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The Wisden Club Cricket Hall of Fame: John Carruthers

by Wisden Staff 5 minute read

Next in our series celebrating club cricket’s high-achievers, Scott Oliver meets a quick bowler with more than 1,000 Bradford Cricket League wickets to his name, including several prize scalps.

The 22-year-old John Carruthers spent much of his first year in the Bradford Cricket League (BCL) bowling in the Spen Victoria nets at the pro, Vinod Kambli, and his mate, Yorkshire’s first-ever overseas player. “I’m going to say I got Sachin out loads of times,” he says, looking back to that summer of 1992, “because when you hit it in the air in nets, it’s always to a fielder, isn’t it?”

Having started out at Birstall in the Central Yorkshire League, venturing Down Under for three winters at Claremont-Nedlands in Perth under Dermot Reeve’s captaincy, Carruthers only spent that one summer at Spen before pivoting to Hanging Heaton.

It was there that he made his name, becoming just the 13th bowler to take 1,000 BCL wickets since reliable records began in 1940.

He bagged 73, 76 and 71 respectively in his first three years, that latter haul – along with the contribution of the team’s third-highest run-scorer, a young VVS Laxman – helping Hanging Heaton to the BCL title in 1995, the club’s third.

The young Carruthers had vague aspirations to play full-time (“although deep down I knew it would have been a struggle”), and Reeve got him trials at Warwickshire, where he had the dubious pleasure of facing a young Allan Donald in an intra-club game. However, a broken arm sustained at work denied him a second XI outing at Old Trafford and things fizzled out. Where most high-end clubbies lack a yard of pace for the professional game, Carruthers, rather disarmingly, admits “my problem was I couldn’t really swing it”.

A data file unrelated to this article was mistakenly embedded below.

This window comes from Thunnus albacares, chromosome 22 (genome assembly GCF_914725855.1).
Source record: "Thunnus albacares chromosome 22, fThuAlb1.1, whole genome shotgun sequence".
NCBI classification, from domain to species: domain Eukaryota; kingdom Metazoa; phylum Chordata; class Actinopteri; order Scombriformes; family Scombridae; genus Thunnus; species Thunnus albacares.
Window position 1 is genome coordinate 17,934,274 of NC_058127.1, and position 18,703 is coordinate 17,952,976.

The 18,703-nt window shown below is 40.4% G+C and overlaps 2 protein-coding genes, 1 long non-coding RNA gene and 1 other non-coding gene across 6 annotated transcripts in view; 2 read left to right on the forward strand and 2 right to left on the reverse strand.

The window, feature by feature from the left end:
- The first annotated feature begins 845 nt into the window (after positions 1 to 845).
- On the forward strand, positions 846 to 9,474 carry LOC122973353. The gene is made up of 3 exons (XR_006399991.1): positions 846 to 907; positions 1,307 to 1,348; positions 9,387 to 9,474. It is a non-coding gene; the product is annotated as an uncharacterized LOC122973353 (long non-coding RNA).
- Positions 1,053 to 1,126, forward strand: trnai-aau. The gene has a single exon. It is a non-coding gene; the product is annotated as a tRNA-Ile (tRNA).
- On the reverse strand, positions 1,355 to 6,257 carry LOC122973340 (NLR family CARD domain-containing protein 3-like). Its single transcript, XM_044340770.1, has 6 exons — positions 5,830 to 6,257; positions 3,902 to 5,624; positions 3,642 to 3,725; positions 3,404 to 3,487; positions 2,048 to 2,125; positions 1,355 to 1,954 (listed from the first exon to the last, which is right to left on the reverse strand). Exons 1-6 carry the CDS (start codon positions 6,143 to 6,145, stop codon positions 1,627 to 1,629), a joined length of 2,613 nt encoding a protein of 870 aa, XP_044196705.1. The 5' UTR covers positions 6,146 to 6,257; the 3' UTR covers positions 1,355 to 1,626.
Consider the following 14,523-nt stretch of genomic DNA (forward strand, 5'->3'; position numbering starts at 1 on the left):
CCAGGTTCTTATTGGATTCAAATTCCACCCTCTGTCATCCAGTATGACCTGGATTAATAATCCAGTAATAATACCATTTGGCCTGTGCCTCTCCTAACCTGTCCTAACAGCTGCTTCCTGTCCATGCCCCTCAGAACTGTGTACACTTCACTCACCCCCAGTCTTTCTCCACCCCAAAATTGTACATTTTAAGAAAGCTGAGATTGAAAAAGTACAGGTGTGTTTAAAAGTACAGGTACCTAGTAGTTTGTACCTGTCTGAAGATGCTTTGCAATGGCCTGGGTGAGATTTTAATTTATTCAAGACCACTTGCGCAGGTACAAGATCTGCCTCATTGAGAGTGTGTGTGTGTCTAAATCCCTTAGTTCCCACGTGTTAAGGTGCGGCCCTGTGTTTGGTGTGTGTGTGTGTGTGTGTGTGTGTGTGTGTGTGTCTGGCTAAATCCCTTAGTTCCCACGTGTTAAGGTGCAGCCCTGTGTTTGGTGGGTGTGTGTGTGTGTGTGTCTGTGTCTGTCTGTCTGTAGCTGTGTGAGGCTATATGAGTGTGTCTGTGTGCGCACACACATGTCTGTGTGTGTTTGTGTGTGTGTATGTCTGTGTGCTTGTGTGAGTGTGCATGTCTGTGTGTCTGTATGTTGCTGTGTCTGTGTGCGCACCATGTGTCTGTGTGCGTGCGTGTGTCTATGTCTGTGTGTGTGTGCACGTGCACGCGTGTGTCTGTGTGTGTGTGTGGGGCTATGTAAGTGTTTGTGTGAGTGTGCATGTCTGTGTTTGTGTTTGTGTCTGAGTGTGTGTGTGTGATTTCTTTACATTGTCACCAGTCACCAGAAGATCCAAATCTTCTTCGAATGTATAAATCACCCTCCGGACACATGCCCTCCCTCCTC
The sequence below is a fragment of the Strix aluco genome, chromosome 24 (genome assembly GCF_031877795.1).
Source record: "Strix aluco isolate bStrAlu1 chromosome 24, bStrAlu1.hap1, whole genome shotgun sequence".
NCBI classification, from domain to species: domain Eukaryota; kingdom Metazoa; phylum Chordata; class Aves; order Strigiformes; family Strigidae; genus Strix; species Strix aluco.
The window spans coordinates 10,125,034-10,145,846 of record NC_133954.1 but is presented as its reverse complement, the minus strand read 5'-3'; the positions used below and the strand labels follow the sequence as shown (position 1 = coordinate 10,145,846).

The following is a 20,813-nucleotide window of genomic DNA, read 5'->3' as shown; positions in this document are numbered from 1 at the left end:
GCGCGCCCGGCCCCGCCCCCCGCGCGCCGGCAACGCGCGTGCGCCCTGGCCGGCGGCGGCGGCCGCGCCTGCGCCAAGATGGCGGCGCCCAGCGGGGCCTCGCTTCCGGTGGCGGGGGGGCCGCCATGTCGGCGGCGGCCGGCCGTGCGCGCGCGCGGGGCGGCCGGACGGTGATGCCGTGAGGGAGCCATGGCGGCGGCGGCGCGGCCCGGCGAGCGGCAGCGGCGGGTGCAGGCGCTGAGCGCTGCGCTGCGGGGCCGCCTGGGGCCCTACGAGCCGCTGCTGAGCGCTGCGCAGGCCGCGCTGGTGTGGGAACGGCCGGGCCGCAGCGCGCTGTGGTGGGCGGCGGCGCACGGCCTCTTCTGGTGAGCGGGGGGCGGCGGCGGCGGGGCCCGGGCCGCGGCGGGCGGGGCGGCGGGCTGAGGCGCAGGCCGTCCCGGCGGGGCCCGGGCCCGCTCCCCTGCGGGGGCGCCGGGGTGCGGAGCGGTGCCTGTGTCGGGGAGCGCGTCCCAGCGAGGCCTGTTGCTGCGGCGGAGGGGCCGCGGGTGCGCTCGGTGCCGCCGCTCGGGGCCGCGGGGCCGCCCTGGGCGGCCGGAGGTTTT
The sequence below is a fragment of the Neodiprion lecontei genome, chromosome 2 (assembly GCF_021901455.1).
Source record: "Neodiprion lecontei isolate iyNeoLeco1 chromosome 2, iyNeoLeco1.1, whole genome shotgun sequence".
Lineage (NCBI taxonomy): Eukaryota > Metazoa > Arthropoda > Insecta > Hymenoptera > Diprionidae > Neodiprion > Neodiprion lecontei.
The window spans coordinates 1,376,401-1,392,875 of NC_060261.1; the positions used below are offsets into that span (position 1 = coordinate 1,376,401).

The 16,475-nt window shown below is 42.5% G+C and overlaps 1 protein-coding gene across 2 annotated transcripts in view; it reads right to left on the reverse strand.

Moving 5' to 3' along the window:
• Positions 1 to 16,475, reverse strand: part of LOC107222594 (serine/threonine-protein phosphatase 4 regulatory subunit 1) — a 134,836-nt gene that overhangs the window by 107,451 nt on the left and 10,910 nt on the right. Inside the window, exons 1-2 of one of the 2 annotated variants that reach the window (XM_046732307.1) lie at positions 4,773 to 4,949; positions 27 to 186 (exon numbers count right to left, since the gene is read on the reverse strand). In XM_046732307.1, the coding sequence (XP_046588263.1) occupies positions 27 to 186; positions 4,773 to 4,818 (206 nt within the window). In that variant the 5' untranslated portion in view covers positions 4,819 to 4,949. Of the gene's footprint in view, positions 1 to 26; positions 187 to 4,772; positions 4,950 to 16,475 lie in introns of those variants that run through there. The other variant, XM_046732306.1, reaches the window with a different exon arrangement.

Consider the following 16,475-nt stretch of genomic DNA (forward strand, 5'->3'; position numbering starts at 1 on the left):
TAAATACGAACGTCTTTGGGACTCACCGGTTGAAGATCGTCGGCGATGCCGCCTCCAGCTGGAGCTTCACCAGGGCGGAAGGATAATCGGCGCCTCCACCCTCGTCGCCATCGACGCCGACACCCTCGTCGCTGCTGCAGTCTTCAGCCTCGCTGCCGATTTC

Nevertheless, he represented the England Amateur XI and, thanks to being “very lucky with my fitness”, bossed the BCL in the 1990s, where his modus operandi of “bowling it as fast as I could, full and straight” was often good enough for local batsmen. And in 1996 it was good enough for Bowling Old Lane’s pro Mohammad Yousuf, who was double-bagged for a season’s pair – ct Alan Mynett (wk) b Carruthers 0, home and away – 10 years before the Pakistani amassed a record 1,788 Test runs in a calendar year.

Carruthers finished as the BCL’s leading wicket-taker that summer, with 86, as he did in ’98 (82) and ’99 (95), when Heaton landed another title. In 2000 they won an inter-league club cup double: the Heavy Woollen Cup (an open draw for teams from four or five local leagues) and the Black Sheep Trophy (a sort of Champions League for the white rose side of the Pennines).

In the pomp of those first eight years at Heaton, Carruthers snared 608 league wickets at 16.6 apiece, while also being a fixture in the BCL representative XI that went eight years unbeaten in Yorkshire’s fiercely contested inter-league competition.

In 2006, with his output inevitably starting to dip, still 135 wickets shy of his BCL thousand, Carruthers rendezvoused with some old (also nest-flying) mates for four enjoyable years back at Birstall, breaking Wrenthorpe’s Central Yorkshire League hegemony by winning the 2008 title while using just 12 players all season. But there was an itch to scratch…

In 2010, with Hanging Heaton languishing in Division Two, he returned to the club as first XI captain and cricket chairman. Promotion was secured at the first time of asking, then came stabilisation as Carruthers slowly homed in on the magical thousand.

He finally achieved the landmark at Yeadon in 2015 with two clean bowleds: ever full and straight, even if no longer quite so fast.

In 2016 he stepped down to the second XI, the fire focused now on nurturing youth and shepherding the Hanging Heaton household, and in 2018 they became the first BCL team to win a national club competition, beating Swardeston in the T20 Cup at Derby. “A great day for the club,” he purrs.

It has been a fine career, although, he admits, “I owe a lot to my wife, Sarah, who I persuaded to get married on a Friday so I could play Saturday and Sunday. Oh, we delayed our honeymoon till September, too…”

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